Transcript

 
 

Gesture, Articulation, and Thought


 

In our last Episode we introduced Two categories of Gesture: Organic, naturally occurring, or impulsive Gesture; and Deliberate, purposeful, Choreographed Gesture used to further a desired outcome or Goal.

This episode will build on those two concepts, and take our two Gestural Patterns, Rounded Gesture and Linear Gesture, and describe the interrelationship between Gesture and how we structure and vocalize our thoughts.

In case you need a refresher before you continue here, the episodes that will be helpful to review before going on are The Breath-Thought Connection, and Articulation and Resonance.

Key Concepts to take a second look at include Directive Thoughts, Foundation Breaths, Punctuating Speech, The Articulators: The Lips, The Teeth, and The Tongue and Extended Gesture.

(intro)


So far, we’ve introduced a lot of communicative systems independently.

I’m glad we’ve taken the time to build a shared vocabulary.

Now we’re ready to layer and combine those systems to explore the fascinating way they interact.

An interesting thing starts to happen when we observe how our speech, body, and gesture combine.

There is a complex interrelationship between the conception of and the physical and vocal expression of a thought.

Use of Linear Gesture encourages the articulators to emphasize certain sounds and motions in our speech, and use of Rounded Gesture encourages a different set of sound and motions.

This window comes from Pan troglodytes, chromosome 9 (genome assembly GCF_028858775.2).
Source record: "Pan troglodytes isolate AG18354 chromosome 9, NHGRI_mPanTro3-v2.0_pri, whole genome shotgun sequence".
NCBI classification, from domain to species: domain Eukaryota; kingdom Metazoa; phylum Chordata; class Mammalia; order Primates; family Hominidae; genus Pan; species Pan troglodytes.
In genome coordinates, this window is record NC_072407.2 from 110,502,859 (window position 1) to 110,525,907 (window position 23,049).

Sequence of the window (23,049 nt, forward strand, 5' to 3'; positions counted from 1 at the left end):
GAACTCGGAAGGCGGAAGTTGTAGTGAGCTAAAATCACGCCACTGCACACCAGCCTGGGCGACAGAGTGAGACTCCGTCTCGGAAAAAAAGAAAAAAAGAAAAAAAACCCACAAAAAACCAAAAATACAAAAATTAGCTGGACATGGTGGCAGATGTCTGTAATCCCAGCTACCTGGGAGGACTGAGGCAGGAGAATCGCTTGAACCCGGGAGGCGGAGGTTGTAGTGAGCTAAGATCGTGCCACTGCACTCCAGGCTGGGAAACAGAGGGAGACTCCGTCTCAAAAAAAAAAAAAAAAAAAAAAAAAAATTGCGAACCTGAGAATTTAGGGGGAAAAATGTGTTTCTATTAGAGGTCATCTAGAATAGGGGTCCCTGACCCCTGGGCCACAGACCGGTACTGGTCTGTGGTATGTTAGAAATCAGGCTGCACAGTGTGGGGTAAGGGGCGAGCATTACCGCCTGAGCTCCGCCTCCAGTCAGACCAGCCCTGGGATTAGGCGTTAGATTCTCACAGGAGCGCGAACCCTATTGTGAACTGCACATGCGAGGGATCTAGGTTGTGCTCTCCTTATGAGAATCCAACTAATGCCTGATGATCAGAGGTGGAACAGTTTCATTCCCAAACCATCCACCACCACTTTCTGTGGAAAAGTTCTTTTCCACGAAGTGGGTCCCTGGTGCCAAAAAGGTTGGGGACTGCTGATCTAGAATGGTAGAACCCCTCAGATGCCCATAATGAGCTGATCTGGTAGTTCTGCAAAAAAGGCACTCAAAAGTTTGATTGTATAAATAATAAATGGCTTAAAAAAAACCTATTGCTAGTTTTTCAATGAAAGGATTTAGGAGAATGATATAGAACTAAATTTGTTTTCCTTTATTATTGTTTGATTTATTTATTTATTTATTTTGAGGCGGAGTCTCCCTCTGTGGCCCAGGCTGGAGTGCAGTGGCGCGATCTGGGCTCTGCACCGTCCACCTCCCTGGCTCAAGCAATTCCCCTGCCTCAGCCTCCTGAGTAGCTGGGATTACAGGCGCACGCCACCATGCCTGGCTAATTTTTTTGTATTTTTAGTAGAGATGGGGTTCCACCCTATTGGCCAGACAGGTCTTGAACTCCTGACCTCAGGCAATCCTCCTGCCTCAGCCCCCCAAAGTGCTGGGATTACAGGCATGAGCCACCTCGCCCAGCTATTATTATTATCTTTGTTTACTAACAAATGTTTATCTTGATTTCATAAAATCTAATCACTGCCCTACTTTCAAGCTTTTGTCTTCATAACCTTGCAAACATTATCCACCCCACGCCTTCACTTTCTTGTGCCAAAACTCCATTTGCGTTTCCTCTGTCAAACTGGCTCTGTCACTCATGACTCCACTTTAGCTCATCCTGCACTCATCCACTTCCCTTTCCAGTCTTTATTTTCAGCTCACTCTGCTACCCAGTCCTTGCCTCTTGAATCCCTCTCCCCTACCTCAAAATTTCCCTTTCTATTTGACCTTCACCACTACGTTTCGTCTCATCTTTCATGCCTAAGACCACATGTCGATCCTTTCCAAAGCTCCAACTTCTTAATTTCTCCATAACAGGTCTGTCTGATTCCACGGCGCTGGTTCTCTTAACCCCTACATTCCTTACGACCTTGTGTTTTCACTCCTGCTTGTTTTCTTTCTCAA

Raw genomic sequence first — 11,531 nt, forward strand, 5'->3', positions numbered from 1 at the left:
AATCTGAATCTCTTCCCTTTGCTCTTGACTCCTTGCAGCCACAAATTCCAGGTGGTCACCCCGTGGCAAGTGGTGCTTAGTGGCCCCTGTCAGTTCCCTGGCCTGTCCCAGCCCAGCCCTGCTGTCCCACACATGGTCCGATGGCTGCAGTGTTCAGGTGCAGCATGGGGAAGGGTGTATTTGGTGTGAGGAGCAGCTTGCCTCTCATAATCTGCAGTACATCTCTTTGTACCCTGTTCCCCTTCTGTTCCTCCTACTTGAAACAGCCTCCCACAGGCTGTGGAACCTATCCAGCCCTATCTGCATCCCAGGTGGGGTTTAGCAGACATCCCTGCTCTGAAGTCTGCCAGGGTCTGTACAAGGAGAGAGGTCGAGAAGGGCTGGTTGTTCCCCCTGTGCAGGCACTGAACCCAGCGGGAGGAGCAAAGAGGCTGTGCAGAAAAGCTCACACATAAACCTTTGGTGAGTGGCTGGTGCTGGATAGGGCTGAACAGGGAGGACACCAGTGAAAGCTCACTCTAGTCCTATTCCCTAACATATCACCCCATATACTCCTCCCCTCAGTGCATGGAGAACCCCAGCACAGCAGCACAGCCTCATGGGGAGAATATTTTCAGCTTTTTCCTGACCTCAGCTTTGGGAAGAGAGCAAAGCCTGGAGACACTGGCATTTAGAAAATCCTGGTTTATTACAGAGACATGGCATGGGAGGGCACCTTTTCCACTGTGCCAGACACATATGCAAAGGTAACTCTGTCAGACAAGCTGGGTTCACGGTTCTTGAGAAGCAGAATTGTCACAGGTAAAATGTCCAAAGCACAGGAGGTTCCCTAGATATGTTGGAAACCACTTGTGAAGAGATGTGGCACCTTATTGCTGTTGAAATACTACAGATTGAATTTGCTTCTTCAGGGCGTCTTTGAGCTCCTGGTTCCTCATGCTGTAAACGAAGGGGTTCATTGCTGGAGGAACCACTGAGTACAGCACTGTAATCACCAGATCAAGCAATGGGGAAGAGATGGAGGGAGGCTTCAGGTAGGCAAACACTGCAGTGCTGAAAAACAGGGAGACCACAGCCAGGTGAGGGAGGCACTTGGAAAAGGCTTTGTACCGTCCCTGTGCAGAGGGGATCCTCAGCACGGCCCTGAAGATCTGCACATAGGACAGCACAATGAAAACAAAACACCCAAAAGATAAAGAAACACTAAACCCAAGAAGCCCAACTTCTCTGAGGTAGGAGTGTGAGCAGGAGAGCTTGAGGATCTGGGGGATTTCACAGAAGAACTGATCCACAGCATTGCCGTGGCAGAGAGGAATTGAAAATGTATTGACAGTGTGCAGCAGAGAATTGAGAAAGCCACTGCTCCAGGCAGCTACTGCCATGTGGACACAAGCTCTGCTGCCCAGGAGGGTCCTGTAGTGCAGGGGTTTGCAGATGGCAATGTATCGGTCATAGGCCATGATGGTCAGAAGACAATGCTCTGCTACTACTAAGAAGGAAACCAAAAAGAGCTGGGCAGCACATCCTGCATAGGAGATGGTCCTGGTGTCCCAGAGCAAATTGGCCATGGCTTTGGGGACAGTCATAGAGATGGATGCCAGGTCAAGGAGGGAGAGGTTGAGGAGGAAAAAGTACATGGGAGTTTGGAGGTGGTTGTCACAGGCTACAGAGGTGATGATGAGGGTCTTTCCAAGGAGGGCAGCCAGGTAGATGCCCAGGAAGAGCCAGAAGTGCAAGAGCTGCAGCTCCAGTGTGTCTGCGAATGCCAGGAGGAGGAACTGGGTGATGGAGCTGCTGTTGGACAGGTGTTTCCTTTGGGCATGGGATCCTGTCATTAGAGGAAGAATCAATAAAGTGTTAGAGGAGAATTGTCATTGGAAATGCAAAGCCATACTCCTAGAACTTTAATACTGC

When we speak with Linear Gesture we tend to spend less time on our vowels and more focus on the clear enunciation of our consonants.

This can result in a clipped or weighted feel to words.

Rounded Gesture tends to cause our articulators to lengthen vowels.

This produces a looser, more drawn out pronunciation.

Deliberate use of Gesture allows for the ability to use the hands and arms to exert influence over the lips, the teeth, and the tongue to create a partnership between voice and physicality that communicates in concert.

Just Like a Conductor leading an orchestra, your voice will respond to the directive movements of your Gesture.

The Voice is, after all, an instrument.

This could be round, sweeping legato gesture, with one word neatly blending with a successive word, lengthening and rounding the vowels, running one thought into the next- Or linear staccato gesture, with sharp, abrupt articulation of separated, consonant-focused sounds.